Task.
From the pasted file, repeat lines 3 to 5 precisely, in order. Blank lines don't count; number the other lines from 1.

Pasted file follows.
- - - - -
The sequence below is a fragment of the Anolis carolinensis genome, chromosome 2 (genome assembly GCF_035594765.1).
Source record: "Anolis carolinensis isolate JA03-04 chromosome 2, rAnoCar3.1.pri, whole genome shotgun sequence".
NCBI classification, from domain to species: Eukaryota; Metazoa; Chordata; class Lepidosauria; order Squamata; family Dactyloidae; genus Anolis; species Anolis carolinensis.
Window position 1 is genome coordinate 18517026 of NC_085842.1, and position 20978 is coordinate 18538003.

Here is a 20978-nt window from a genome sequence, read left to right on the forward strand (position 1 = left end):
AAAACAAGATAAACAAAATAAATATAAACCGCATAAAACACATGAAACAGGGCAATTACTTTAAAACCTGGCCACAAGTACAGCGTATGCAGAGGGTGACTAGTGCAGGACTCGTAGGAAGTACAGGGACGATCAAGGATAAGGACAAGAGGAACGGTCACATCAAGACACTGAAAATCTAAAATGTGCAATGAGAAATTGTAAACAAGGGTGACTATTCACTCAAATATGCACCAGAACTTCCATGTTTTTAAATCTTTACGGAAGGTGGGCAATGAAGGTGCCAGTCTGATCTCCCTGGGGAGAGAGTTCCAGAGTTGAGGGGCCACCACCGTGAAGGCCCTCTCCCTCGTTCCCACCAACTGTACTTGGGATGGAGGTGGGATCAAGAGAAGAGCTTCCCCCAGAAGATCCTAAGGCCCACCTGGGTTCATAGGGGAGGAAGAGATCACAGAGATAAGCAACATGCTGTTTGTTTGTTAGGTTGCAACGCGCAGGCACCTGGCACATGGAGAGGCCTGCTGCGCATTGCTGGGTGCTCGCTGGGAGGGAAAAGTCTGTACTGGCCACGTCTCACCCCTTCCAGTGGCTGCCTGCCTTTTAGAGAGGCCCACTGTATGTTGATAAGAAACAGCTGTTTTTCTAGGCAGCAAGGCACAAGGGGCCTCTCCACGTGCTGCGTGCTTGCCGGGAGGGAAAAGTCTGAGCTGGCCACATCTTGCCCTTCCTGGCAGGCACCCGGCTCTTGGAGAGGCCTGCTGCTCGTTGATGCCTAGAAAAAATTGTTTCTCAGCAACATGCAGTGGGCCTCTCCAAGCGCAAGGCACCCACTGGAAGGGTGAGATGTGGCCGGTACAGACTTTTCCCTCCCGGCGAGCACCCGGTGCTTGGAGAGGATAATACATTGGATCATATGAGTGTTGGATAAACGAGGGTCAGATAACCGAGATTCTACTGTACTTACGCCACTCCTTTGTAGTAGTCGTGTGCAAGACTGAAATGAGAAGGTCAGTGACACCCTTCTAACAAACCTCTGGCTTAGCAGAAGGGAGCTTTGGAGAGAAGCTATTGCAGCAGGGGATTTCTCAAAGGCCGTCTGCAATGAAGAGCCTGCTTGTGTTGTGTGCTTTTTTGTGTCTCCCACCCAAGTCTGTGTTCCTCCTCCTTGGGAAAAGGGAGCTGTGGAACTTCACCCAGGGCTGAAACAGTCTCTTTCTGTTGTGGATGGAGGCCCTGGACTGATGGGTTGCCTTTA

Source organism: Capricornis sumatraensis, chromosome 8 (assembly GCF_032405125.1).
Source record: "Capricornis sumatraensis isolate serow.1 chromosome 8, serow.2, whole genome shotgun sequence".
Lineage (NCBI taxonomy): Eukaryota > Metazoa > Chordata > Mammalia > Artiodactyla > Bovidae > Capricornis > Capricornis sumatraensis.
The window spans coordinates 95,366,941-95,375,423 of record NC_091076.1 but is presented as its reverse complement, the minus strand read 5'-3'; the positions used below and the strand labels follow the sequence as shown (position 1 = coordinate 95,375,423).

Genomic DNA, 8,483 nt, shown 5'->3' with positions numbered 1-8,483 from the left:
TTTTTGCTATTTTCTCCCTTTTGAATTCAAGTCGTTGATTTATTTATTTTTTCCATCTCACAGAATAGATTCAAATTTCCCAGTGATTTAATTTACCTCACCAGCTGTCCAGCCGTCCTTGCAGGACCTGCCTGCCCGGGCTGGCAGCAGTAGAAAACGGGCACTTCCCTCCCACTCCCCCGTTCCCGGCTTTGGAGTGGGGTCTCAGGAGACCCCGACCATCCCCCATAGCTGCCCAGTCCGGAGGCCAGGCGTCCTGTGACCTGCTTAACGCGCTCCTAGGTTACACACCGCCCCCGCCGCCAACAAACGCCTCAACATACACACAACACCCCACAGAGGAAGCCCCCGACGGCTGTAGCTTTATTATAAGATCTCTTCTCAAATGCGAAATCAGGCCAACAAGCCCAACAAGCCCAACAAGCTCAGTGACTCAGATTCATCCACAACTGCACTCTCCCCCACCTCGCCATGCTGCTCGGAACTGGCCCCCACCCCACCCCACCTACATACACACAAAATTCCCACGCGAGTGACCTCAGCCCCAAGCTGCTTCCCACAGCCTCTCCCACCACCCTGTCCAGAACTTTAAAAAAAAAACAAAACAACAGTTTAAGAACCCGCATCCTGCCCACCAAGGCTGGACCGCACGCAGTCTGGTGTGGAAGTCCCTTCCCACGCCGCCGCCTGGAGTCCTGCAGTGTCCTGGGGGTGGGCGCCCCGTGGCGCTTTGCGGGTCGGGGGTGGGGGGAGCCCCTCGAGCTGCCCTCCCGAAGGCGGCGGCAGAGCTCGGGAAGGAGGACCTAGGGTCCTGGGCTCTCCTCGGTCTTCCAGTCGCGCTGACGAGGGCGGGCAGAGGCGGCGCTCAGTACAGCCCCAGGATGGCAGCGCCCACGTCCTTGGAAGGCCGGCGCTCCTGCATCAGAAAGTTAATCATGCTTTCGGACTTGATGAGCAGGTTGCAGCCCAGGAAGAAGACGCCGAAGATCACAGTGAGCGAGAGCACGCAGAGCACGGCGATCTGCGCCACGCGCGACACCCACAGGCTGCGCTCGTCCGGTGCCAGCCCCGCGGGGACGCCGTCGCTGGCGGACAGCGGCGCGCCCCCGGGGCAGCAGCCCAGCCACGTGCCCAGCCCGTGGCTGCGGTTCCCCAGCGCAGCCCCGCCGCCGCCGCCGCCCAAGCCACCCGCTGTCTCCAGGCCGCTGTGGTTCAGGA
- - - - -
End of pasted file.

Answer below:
NCBI classification, from domain to species: Eukaryota; Metazoa; Chordata; class Lepidosauria; order Squamata; family Dactyloidae; genus Anolis; species Anolis carolinensis.
Window position 1 is genome coordinate 18517026 of NC_085842.1, and position 20978 is coordinate 18538003.

Here is a 20978-nt window from a genome sequence, read left to right on the forward strand (position 1 = left end):